Whether we are talking about advertising, visual production, online communication or more traditional electronic and print publication, the media have a big role to play in moving the country forward. To this end, the newsrooms should and must invest in more coordinated training programmes. I note that over the last few years Botswana Editors Forum has been engaged in a training programme at various levels across newsrooms. This is commendable considering the level of skills shortage that is so apparent across the media profession, the skills shortage that is itself at the root of some possible loss of public trust and faith in the media. Organizations like CEDA which like everyone of us, have vested interests in high quality journalism, should continue to support training programmes similar to today’s workshop. For in the end, a country that cannot effectively communicate its own interests is, in this era or epoch of information age, an endangered country. Endangered species.

For instance, without media there can be no serious marketing, without marketing there is no product appreciation and sales, without sales (at national level in services and exports) our society will have limited outlets and therefore no business. No business, no jobs. A paradoxical irony for an industry that is labour intensive. I wish to further appreciate that by organising today’s workshop and similar events, the Editor’s Forum has once more done a sterling job to promote higher standards of journalism. This rhymes well with Governments’ investment in education and skills training in various fields of communication. Many trainees must be ready for adoption and adaption for the market place. Given that the power of persuasion, like all forms of power, can corrupt, editors have a particular responsibility to protect freedom of expression by ensuring that it is not abused. Just as popular faith in democratic politics will be compromised by dishonest governance; the credibility of any free media will likewise suffer if it casts aside such professional values as truthfulness and ethics, accuracy, balance and fairness, while indulging in sensationalism and malicious insult.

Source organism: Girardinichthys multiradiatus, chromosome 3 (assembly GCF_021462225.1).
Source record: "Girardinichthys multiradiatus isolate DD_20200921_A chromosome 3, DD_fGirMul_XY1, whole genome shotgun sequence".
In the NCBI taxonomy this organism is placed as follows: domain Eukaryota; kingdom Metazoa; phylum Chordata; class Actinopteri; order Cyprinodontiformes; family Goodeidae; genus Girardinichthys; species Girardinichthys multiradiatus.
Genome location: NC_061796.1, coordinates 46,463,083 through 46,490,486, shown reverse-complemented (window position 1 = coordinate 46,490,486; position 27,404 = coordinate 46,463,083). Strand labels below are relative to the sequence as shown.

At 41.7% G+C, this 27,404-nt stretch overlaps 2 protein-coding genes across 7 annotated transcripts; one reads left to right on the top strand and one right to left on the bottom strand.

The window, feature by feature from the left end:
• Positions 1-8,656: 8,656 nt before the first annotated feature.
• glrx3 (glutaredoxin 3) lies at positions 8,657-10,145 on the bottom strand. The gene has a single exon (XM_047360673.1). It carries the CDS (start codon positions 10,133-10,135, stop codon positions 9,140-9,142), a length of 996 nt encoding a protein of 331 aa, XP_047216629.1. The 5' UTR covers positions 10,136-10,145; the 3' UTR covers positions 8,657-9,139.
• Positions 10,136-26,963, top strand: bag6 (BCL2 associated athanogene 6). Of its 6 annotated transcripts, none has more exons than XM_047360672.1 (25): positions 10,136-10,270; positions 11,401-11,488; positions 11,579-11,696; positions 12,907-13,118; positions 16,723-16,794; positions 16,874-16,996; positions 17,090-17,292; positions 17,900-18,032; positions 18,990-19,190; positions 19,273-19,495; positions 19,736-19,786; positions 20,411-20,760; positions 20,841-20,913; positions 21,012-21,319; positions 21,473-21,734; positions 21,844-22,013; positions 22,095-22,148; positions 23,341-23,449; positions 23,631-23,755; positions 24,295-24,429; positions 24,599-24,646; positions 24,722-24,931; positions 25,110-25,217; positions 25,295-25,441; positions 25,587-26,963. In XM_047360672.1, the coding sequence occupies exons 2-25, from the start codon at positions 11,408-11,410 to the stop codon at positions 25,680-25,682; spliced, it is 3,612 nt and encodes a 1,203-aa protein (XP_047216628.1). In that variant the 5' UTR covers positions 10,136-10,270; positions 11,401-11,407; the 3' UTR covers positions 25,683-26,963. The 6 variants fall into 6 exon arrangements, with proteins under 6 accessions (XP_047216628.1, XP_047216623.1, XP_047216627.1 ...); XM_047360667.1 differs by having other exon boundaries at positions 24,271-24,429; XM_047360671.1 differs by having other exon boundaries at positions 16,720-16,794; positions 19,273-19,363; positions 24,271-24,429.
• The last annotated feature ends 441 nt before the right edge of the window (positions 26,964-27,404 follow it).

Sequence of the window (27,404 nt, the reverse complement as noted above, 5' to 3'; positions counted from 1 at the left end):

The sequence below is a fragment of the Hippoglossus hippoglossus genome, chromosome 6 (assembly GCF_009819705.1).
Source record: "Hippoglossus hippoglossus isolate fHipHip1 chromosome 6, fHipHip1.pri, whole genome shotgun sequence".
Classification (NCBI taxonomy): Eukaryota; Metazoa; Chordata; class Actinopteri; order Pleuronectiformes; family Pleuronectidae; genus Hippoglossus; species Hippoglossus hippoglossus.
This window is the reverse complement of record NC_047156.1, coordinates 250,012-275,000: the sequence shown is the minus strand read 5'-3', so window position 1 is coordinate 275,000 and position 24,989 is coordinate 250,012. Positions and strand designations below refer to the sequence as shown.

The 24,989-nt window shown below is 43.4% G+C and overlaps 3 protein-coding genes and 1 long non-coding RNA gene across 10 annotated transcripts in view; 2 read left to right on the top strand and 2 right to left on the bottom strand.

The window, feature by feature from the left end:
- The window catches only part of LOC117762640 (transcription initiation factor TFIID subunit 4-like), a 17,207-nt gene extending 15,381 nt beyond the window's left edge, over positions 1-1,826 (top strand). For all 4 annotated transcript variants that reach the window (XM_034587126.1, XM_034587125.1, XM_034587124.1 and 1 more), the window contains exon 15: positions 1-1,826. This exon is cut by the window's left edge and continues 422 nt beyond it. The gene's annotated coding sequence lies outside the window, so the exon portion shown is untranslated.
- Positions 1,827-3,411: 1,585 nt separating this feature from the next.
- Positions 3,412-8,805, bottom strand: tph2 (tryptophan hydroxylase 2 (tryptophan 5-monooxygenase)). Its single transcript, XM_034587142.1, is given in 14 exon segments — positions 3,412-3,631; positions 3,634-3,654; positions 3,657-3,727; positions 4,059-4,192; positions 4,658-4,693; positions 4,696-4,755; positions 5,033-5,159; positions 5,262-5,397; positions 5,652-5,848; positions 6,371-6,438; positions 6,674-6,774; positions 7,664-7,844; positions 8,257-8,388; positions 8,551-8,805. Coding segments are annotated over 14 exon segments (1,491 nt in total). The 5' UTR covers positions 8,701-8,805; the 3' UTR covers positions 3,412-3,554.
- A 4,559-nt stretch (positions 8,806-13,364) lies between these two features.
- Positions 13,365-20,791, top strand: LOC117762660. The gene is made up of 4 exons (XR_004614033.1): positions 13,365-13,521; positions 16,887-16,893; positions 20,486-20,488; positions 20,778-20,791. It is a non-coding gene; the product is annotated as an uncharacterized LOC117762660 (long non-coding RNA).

I do find time to read newspapers, including the Mabijo satire that holds the mirror up to society. If I may share a light moment with you I think there is room for improvement in newspaper reports. Let there be coherence between headlines and the substantive story. Unfair innuendo is uncalled for. Some people avoid interviews to avoid being quoted out of context. Rebuttals and corrections be given some semblance of prominence and reader friendly font. In conclusion, through events such as this the Editors’ Forum Workshop, that make us better known to both ourselves and the wider world. In the interest of mutual understanding and progress, I think meaningful dialogue of stakeholders must be sustained in order to keep the ship of communication afloat, in the public interest. I wish once more to commend CEDA for showing leadership in sponsoring this event, and trust that the outcome will be seminal not only to enhance better economic reporting but also to advance the cause of good journalism and its ethical standards. It is now my pleasant duty to declare the Editors Forum Workshop open. Pula!

*This is a speech delivered by Vice President Ponatshego Kedikilwe when he officially opened a training seminar organised by Botswana Editors Forum. The seminar was sponsored by CEDA (Citizen Entrepreneurial Development Agency)